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Dad Daze: ‘King Richard’ takes game, set and match

Nov. 28, 2021 Updated Sun., Nov. 28, 2021 at 2:23 p.m.

Aunjanue Ellis, Mikayla Bartholomew, Will Smith, Saniyya Sidney, Demi Singleton and Daniele Lawson in “King Richard.”  (Chiabella James/Warner Bros.)
Aunjanue Ellis, Mikayla Bartholomew, Will Smith, Saniyya Sidney, Demi Singleton and Daniele Lawson in “King Richard.” (Chiabella James/Warner Bros.)

The long Thanksgiving weekend is about tryptophan overload, Cyber Monday (who needs Black Friday?) and blockbusters. Regarding the latter, there are a number of worthwhile films screening, but parents shouldn’t miss “King Richard.”

It’s the incredible true story of the rise of tennis aces Venus Williams and her sister Serena Williams. However, the focal point isn’t on two of the greatest athletes to ever grace a tennis court, but on their father, Richard Williams.

Great move since a dad, not just in the Black community but every community, is integral. While interviewing Chris Rock, I asked the comic-actor icon how he escaped his gang-riddled Brooklyn neighborhood of Bedford-Stuyvesant a generation ago. “We were the only family on the block that had a father,” Rock said. “We never wanted to disappoint him.”

When I asked comic-actors Damon Wayans and his younger sibling Shawn Wayans how the comedy factory of the Wayans Brothers survived and thrived in New York’s Hell’s Kitchen, when the neighborhood name was apt back in the 1980s, Damon Wayans laughed. “Our father made us get up every morning at 5 a.m. to get him coffee,” Wayans said. “We started our day early and always had something to do.”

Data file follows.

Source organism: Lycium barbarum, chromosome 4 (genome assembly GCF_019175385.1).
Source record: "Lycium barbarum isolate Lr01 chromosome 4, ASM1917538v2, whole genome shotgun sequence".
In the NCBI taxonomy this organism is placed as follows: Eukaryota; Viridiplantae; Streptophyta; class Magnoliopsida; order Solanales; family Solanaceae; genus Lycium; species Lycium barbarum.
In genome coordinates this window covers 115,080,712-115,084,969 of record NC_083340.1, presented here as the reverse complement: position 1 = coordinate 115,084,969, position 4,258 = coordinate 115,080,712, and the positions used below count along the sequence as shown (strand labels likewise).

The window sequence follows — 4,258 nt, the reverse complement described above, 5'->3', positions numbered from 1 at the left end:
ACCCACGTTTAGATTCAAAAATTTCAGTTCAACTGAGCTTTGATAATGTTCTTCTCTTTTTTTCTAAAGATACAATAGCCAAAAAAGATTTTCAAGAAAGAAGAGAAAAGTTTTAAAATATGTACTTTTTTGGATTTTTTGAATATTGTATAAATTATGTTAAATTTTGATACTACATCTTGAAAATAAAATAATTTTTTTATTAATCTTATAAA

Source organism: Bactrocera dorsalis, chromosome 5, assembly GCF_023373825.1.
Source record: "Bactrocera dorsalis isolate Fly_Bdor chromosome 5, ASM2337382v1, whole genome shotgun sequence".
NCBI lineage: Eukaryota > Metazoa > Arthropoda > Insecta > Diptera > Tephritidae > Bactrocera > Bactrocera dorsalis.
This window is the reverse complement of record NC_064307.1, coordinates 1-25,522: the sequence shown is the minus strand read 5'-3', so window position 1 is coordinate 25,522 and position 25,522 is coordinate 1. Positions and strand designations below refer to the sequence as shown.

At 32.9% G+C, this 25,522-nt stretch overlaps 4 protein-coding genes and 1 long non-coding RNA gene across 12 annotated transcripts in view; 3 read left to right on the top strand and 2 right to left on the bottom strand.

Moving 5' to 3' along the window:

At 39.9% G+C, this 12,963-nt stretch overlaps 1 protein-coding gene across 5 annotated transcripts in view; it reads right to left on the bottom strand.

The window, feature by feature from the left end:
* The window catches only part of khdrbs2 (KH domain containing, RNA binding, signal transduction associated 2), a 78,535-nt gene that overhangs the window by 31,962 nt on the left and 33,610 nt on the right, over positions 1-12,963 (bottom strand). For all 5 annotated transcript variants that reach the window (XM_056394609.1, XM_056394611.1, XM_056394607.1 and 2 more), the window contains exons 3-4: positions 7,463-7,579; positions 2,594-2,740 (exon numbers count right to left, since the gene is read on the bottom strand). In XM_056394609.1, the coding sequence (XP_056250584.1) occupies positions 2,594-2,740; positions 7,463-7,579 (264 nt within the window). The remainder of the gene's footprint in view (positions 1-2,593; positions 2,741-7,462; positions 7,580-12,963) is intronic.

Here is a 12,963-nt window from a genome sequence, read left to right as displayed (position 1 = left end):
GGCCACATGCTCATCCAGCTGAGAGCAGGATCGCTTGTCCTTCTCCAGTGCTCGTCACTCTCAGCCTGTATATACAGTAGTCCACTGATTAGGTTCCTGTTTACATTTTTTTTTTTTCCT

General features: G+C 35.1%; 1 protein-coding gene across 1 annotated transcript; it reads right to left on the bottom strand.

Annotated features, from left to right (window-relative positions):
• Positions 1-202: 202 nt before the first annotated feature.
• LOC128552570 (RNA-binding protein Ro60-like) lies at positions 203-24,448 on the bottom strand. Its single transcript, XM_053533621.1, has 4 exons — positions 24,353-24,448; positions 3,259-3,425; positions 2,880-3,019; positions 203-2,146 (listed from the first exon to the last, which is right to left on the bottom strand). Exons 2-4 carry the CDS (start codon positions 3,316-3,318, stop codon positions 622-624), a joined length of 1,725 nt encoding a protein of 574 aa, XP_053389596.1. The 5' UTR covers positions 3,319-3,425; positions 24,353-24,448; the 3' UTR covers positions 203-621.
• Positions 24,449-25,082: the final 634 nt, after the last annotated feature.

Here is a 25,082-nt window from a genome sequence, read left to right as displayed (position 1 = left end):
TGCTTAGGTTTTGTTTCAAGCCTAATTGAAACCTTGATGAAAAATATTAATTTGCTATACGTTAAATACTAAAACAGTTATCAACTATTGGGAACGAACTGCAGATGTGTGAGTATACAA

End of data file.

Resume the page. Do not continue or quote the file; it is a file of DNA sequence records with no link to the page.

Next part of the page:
A study by Thomas, Krampe and Newton shows in 2004 that 39% of African American children did not live with their biological father and 28% of African American children did not live with any father representative. In the African American culture, the father representative has historically acted as a role model for 2 of 3 African American children.

A 2002 survey by Thomas, Krampe and Newton shows how the father’s lack of presence has resulted in several negative effects on children, ranging from educational performance to teen pregnancy.

It would be easy to assume that Williams was hellbent on success on the court only for his pair of prodigies. However, education was always a priority. The journey for the Williams family is extraordinary. What the quirky and demanding father accomplished as the patriarch of a financially challenged family of color to succeed in the privileged lily white world of country clubs is incredible.

“King Richard” is such an inspirational film for parents. Williams always believed in his children, and the bar was always high. The Williams sisters were straight-A students who were raised to be humble despite all of their staggering success.

Williams somehow succeeded even though he defined conventional wisdom with his insistence of his daughter’s using an open stance and avoiding the typical path to professional tennis, which is the junior circuit. Sure, you want your children to succeed, but if they don’t ultimately reach their goal, it’s important to at least try.

After experiencing “King Richard,” I had a discussion with my son Eddie, 19, who is an undeclared college student. Eddie isn’t certain about his career path, but my advice for him is if he’s going to reach for something, the time is now, not at midlife.

Eddie is toying with theater as a major. Sure, it’s very competitive and not the most secure profession, but if that’s where your passion lies, go for it! That’s one of the many messages conveyed in “King Richard.” Williams displayed how a parent can be tough and tender, which is the antithesis of how many parents act when something goes awry as their children are climbing the athletic ladder.

Will Smith, as Richard Williams, is exceptional, and the rest of the cast, particularly Aunjanue Ellis, who portrays his wife, Oracene, offer terrific support throughout this PG-13 film.

None of our children will ever experience the athletic heights of the Williams sisters, but their compelling story will hopefully inspire children and particularly parents to dig a little deeper.

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